POLITICS
09/12/2014 07:31 am ET Updated Sep 12, 2014

Dark Money Groups That Spent Millions In 2012 Vanish In 2014

Paul Zimmerman via Getty Images

WASHINGTON -- The Iowa-based conservative nonprofit group American Future Fund released new advertisements nearly every week from the spring of 2012 through Election Day that year, hitting President Barack Obama or Democratic Senate candidates in competitive races. By mid-September, the group had spent $9.5 million. It went on to spend north of $30 million on federal races after receiving massive funding from the network operated by the billionaire brothers Charles and David Koch.

This year, with eight weeks before the 2014 midterm elections, American Future Fund advertising is nowhere to be seen on the air. The nonprofit, which does not disclose donors, has spent less than $250,000 in federal campaigns and has announced little in the way of issue advocacy targeting candidates.

The American Future Fund is not the only nonprofit disappearing act. The conservative nonprofits 60 Plus Association, Americans for Tax Reform, and Americans for Job Security also have largely evaporated from the federal election scene after spending millions in both 2010 and 2012.

The disappearances show how nonprofit political networks use groups with the capability for electoral action as fronts for their own campaigns and, when they are no longer useful or become a distraction, how easily they can be cut loose.

Nonprofit groups have been a major feature of political campaigns since the Supreme Court's 2007 Wisconsin right to life ruling, and they proliferated after the 2010 Citizens United decision. The groups can raise unlimited sums from corporations, unions and individuals, with the added bonus of keeping donors' identities secret -- so long as they abide by barely enforced rules requiring them to spend the majority of their time and money on the purpose they claimed to obtain tax-exempt status. Collectively, nonprofits have spent more than $142 million on campaigns targeting federal candidates in 2014.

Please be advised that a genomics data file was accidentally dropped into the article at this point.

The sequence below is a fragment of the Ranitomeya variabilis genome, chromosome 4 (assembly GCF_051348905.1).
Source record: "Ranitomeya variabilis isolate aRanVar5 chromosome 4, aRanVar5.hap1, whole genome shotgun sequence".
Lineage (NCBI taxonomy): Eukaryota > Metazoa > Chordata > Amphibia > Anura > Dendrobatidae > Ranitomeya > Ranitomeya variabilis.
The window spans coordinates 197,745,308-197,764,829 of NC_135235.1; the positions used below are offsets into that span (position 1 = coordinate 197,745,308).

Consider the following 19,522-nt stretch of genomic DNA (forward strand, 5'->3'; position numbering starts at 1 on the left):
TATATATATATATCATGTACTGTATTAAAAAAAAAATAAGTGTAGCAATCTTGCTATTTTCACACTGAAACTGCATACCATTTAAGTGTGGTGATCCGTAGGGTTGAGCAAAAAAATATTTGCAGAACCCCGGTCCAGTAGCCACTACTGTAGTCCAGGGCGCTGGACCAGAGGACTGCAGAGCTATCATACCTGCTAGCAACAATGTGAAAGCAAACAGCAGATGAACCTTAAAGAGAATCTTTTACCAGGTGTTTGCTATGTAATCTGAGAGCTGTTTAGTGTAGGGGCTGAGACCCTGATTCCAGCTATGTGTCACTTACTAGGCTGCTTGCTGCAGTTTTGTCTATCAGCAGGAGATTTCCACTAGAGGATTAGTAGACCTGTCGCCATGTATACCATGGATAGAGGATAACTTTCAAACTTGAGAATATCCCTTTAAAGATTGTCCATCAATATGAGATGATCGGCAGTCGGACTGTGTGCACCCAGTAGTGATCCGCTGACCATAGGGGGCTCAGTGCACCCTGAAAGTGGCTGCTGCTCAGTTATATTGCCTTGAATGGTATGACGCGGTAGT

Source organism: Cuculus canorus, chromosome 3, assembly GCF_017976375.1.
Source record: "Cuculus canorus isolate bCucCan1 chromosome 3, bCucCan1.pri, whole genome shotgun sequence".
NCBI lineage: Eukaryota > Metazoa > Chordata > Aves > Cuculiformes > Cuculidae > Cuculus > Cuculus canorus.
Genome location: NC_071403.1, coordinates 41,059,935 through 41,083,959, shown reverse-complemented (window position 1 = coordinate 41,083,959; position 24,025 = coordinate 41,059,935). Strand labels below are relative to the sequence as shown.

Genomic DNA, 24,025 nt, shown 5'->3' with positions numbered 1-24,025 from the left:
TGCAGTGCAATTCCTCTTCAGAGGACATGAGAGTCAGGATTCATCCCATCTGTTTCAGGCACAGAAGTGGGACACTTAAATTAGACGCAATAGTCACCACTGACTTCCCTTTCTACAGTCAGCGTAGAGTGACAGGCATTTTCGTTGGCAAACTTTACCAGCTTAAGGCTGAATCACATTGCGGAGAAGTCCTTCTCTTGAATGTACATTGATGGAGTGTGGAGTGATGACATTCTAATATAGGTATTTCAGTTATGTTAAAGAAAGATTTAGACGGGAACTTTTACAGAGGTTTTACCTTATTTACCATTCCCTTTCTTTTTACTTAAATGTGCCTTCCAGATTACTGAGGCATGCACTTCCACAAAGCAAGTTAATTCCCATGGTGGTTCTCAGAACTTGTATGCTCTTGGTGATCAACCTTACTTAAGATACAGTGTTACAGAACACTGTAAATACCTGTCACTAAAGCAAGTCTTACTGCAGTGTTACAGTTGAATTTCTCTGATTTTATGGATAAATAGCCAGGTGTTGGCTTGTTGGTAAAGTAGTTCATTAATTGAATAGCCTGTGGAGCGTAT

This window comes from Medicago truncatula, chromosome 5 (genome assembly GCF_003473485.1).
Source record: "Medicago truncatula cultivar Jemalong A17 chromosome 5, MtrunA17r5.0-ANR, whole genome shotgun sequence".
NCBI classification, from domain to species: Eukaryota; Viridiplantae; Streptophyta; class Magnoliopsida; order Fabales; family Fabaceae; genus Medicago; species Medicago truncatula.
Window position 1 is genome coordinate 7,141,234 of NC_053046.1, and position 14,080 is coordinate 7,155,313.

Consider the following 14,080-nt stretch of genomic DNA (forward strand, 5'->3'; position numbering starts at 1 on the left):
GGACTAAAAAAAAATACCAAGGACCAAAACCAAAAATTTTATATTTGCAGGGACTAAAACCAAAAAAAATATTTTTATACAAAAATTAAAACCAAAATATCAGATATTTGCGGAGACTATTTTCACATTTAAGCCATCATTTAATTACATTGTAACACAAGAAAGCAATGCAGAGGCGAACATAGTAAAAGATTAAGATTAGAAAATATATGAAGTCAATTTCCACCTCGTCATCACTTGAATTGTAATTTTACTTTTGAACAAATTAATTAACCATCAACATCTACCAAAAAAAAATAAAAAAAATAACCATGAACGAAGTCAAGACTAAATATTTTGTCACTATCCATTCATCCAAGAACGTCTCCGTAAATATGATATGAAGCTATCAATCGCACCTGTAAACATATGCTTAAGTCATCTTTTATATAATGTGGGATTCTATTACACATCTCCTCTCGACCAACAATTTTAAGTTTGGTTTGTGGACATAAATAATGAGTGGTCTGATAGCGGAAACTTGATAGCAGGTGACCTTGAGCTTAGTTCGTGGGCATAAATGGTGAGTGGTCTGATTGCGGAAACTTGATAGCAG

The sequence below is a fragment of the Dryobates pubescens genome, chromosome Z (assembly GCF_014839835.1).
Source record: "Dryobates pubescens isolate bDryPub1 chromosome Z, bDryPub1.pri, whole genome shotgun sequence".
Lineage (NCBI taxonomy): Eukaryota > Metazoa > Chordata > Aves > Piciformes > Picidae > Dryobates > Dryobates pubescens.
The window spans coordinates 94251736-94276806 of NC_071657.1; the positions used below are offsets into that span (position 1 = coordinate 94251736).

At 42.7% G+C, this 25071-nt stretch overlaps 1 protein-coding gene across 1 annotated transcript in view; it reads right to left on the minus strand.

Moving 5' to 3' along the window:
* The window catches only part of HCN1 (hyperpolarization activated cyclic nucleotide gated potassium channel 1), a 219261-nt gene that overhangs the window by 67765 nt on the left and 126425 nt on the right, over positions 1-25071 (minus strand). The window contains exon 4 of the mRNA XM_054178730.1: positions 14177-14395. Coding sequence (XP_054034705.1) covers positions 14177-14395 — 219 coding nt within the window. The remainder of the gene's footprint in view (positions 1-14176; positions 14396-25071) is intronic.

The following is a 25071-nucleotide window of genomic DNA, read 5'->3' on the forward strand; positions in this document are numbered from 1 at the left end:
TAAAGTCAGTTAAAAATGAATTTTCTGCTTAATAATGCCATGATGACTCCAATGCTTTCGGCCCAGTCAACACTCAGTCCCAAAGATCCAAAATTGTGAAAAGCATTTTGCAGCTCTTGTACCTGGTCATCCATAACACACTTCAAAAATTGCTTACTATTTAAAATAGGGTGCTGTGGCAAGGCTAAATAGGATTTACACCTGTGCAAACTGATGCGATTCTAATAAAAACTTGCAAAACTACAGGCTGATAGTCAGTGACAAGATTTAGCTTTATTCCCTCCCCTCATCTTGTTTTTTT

Running afoul of federal and state laws and regulations, or the desires of their funders, appears to be a prime reason for this year's lack of spending from these nonprofits.

The disappearance of American Future Fund and Americans for Job Security, responsible for more than $15 million in reported 2012 election advertising, came after they were caught laundering campaign contributions into two California ballot initiative campaigns. This revelation by California's Fair Political Practices Commission led to a record settlement requiring the groups to disgorge improperly donated funds and to release a donor list that revealed identities of some secret funders. Neither group responded to inquiries.

American Future Fund was almost entirely funded by the Koch political network. The group raised $68 million in 2012, with more than $60 million from Freedom Partners Chamber of Commerce and the Center to Protect Patient Rights. This total included $7 million passed from Americans for Job Security through the Center to Protect Patient Rights. Of that amount, $4 million landed in a California ballot campaign committee.

The Center to Protect Patient Rights, run by then-Koch point man Sean Noble, was used by Americans for Job Security to funnel money into the California ballot campaigns. The Virginia-based group sent $24 million through the Center to Protect Patient Rights. This contribution was split into the $7 million to the American Future Fund and $13 million to Americans for Responsible Leadership, both of which then passed contributions onto California groups.

Another disappearing group, the 60 Plus Association, formed in the early 1990s as a conservative counter to the AARP, was largely funded by the Koch network. The organization received more than $18 million from Freedom Partners and the Center to Protect Patient Rights in 2012, and spent $13 million on election and issue ads attacking federal candidates.

In 2014, the 60 Plus Association has spent $525,000 on advertising that targets members of Congress and other congressional candidates. The group's big advertising campaign opposing a mortgage reform bill sponsored by Sens. Mike Crapo (R-Idaho) and Tim Johnson (D-S.D.) led to a rebuke by its funders. According to The Associated Press, political advisers in the Koch network were "frustrated" by the advertisements. The 60 Plus Association didn't respond to a request for comment.